BAR HARBOR — On Election Day last month, the Chamber of Commerce and the HUB of Bar Harbor conducted a “Your Vision for Bar Harbor” survey to get an idea of public opinion on top issues facing the town, including parking and uses for the former ferry terminal. Chamber Director Martha Searchfield and HUB representative Kyle Shank presented the survey results at the Dec. 6 Town Council meeting.
“We were just trying to get a sense of what people were thinking, and I think we did,” Searchfield said. She said people answered “neutral” (rather than “agree” or “disagree”) on many questions, which likely indicates people want more information on those issues.
A total of 85 percent of respondents agreed that “Bar Harbor has a problem with housing availability for seasonal workers” as well as “a problem with housing availability in general.”
There was support for “conversion of the former Bar Harbor Ferry Terminal on Eden Street to a cruise ship and transportation hub,” with 59 percent of respondents agreeing, 21 percent disagreeing and 20 percent neutral.
Opinions about parking meters and a parking garage were more divided. A total of 40 percent of respondents supported “a parking garage as one part of a solution to the seasonal parking problem, with 34 percent disagreeing and 25 percent neutral. In that same vein, 32 percent agreed that “seasonal parking meters are a good idea to generate revenue for seasonal parking solutions,” 41 percent disagreed, and 26 percent were neutral.
Concerns that “the next generation of Bar Harbor can’t afford to live here” or “start a business here” were shared by 86 and 70 percent of respondents, respectively.
Other topics on the survey were school, police and fire consolidation, recycling, a winter festival and switching to a city council model of government.
The city council question was included, Searchfield said, because “people ask all the time why we do town meeting the way we do town meeting.”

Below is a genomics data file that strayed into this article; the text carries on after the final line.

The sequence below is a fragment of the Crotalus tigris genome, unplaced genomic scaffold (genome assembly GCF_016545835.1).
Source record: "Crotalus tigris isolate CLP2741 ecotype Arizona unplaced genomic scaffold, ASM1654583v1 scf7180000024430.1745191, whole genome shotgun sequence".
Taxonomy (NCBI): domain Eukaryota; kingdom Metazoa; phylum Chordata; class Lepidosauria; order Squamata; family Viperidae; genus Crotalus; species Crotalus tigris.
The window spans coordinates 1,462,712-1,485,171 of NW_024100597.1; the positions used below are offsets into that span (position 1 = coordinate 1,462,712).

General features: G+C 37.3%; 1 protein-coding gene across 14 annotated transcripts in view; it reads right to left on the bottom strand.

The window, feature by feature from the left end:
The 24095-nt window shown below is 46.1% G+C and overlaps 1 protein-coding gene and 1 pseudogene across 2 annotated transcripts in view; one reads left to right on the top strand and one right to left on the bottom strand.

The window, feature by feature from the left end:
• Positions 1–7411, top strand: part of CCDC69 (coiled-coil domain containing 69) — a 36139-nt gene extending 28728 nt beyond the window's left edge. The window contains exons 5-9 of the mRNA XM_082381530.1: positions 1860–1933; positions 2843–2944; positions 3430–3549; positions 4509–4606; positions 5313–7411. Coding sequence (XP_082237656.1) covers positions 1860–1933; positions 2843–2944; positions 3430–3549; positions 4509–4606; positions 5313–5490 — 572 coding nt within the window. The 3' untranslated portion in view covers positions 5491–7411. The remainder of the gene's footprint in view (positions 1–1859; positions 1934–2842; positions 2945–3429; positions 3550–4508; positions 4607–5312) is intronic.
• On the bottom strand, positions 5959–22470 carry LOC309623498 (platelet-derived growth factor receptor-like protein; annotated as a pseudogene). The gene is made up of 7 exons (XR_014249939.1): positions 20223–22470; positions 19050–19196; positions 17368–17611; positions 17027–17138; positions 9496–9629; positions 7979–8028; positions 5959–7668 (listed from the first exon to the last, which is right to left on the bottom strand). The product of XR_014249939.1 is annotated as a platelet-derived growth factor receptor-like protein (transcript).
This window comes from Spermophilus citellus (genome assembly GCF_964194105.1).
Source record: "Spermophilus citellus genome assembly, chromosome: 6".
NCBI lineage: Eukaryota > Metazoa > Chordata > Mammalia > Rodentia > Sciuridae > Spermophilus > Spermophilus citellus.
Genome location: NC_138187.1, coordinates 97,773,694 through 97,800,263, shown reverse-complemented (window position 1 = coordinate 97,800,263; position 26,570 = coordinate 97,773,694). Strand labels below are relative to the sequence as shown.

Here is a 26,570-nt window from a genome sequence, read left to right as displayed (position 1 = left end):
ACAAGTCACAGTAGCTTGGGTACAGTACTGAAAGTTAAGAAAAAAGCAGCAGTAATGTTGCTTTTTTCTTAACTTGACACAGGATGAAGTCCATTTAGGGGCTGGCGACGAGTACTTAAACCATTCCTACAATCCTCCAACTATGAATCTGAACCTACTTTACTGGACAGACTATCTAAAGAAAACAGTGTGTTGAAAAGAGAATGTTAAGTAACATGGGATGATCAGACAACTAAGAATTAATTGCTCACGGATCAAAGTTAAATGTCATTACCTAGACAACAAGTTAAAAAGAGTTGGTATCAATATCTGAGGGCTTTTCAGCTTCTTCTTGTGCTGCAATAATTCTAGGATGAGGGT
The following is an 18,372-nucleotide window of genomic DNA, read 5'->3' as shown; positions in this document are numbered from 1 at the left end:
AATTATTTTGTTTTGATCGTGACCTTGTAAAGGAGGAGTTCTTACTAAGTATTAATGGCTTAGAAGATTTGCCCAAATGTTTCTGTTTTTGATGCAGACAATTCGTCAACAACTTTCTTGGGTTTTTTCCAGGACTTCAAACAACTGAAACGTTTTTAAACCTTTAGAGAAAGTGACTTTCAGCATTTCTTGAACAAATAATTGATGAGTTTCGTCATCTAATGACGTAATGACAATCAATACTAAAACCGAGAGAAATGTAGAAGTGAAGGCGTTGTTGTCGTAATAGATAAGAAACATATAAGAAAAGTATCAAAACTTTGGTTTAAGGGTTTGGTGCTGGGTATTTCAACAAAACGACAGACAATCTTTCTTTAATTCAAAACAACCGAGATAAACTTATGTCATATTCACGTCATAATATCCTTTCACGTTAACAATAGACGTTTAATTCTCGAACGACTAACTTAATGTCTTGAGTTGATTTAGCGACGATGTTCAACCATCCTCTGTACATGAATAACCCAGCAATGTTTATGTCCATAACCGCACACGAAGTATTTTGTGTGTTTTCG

In all, 472 surveys were counted, meaning that about 15 percent of the 3,217 residents who voted in the general election (in person and absentee) participated.
That’s a much larger group, Nina St. Germain pointed out in a video message to the council about the survey, than shows up to speak at public hearings before the council or shows up to vote at town meeting in June. Town meeting attendance has been between 130 and 150 for the last four years, but was less than 100 for several years before that.
Searchfield and St. Germain said the town should consider new ways of sharing information with residents beyond the town website, local access television and newspapers. Suggestions included using the town’s Facebook page more, creating video interviews with town officials, making approved meeting minutes easier to find and email news lists.
The chamber is not set up to reach town residents with information, Searchfield said, because its members are businesses.
Council Chair Paul Paradis said the current contract for the town website includes a Facebook interface, but it has not been used.
“I always thought the chamber would be one of the best venues for education on some of these issues,” Councilor Gary Friedmann said. “I don’t think there’s any point in bringing these things up for a vote until we get closer to consensus.”